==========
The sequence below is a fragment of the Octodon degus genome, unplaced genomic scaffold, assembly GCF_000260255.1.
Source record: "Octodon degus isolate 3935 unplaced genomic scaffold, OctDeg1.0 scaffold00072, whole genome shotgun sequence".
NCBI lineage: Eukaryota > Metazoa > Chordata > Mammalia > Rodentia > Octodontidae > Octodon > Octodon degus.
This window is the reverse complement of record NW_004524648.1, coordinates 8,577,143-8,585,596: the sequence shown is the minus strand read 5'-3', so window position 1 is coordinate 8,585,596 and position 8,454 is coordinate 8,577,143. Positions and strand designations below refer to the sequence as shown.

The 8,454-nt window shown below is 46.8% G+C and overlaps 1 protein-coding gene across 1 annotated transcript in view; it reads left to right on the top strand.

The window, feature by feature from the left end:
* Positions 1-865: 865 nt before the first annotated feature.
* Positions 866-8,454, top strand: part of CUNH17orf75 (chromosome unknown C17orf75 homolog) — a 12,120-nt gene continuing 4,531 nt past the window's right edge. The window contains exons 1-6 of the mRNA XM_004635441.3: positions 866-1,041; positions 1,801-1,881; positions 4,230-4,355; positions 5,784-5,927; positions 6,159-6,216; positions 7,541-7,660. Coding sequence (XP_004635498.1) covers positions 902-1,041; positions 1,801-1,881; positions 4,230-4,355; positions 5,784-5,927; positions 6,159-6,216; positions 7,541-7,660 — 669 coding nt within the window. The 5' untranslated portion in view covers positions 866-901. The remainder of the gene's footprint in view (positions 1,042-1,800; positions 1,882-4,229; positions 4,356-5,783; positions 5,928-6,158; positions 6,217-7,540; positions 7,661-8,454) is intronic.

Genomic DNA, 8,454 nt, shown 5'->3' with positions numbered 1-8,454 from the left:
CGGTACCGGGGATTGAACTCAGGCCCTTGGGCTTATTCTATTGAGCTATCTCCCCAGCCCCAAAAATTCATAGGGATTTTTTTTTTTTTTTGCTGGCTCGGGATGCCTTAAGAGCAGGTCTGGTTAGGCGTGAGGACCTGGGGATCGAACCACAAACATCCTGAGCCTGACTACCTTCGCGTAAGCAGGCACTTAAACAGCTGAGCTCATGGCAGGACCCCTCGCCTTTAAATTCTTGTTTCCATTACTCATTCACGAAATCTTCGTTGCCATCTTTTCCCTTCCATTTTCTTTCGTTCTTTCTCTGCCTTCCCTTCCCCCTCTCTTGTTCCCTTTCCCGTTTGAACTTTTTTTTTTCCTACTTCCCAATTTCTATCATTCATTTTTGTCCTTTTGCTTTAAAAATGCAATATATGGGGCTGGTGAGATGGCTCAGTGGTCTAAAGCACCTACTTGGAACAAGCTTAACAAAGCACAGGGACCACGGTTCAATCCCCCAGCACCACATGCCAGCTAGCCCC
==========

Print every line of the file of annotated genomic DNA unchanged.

The sequence below is a fragment of the Octodon degus genome, unplaced genomic scaffold, assembly GCF_000260255.1.
Source record: "Octodon degus isolate 3935 unplaced genomic scaffold, OctDeg1.0 scaffold00072, whole genome shotgun sequence".
NCBI lineage: Eukaryota > Metazoa > Chordata > Mammalia > Rodentia > Octodontidae > Octodon > Octodon degus.
This window is the reverse complement of record NW_004524648.1, coordinates 8,577,143-8,585,596: the sequence shown is the minus strand read 5'-3', so window position 1 is coordinate 8,585,596 and position 8,454 is coordinate 8,577,143. Positions and strand designations below refer to the sequence as shown.

The 8,454-nt window shown below is 46.8% G+C and overlaps 1 protein-coding gene across 1 annotated transcript in view; it reads left to right on the top strand.

The window, feature by feature from the left end:
* Positions 1-865: 865 nt before the first annotated feature.
* Positions 866-8,454, top strand: part of CUNH17orf75 (chromosome unknown C17orf75 homolog) — a 12,120-nt gene continuing 4,531 nt past the window's right edge. The window contains exons 1-6 of the mRNA XM_004635441.3: positions 866-1,041; positions 1,801-1,881; positions 4,230-4,355; positions 5,784-5,927; positions 6,159-6,216; positions 7,541-7,660. Coding sequence (XP_004635498.1) covers positions 902-1,041; positions 1,801-1,881; positions 4,230-4,355; positions 5,784-5,927; positions 6,159-6,216; positions 7,541-7,660 — 669 coding nt within the window. The 5' untranslated portion in view covers positions 866-901. The remainder of the gene's footprint in view (positions 1,042-1,800; positions 1,882-4,229; positions 4,356-5,783; positions 5,928-6,158; positions 6,217-7,540; positions 7,661-8,454) is intronic.

Genomic DNA, 8,454 nt, shown 5'->3' with positions numbered 1-8,454 from the left:
CGGTACCGGGGATTGAACTCAGGCCCTTGGGCTTATTCTATTGAGCTATCTCCCCAGCCCCAAAAATTCATAGGGATTTTTTTTTTTTTTTGCTGGCTCGGGATGCCTTAAGAGCAGGTCTGGTTAGGCGTGAGGACCTGGGGATCGAACCACAAACATCCTGAGCCTGACTACCTTCGCGTAAGCAGGCACTTAAACAGCTGAGCTCATGGCAGGACCCCTCGCCTTTAAATTCTTGTTTCCATTACTCATTCACGAAATCTTCGTTGCCATCTTTTCCCTTCCATTTTCTTTCGTTCTTTCTCTGCCTTCCCTTCCCCCTCTCTTGTTCCCTTTCCCGTTTGAACTTTTTTTTTTCCTACTTCCCAATTTCTATCATTCATTTTTGTCCTTTTGCTTTAAAAATGCAATATATGGGGCTGGTGAGATGGCTCAGTGGTCTAAAGCACCTACTTGGAACAAGCTTAACAAAGCACAGGGACCACGGTTCAATCCCCCAGCACCACATGCCAGCTAGCCCC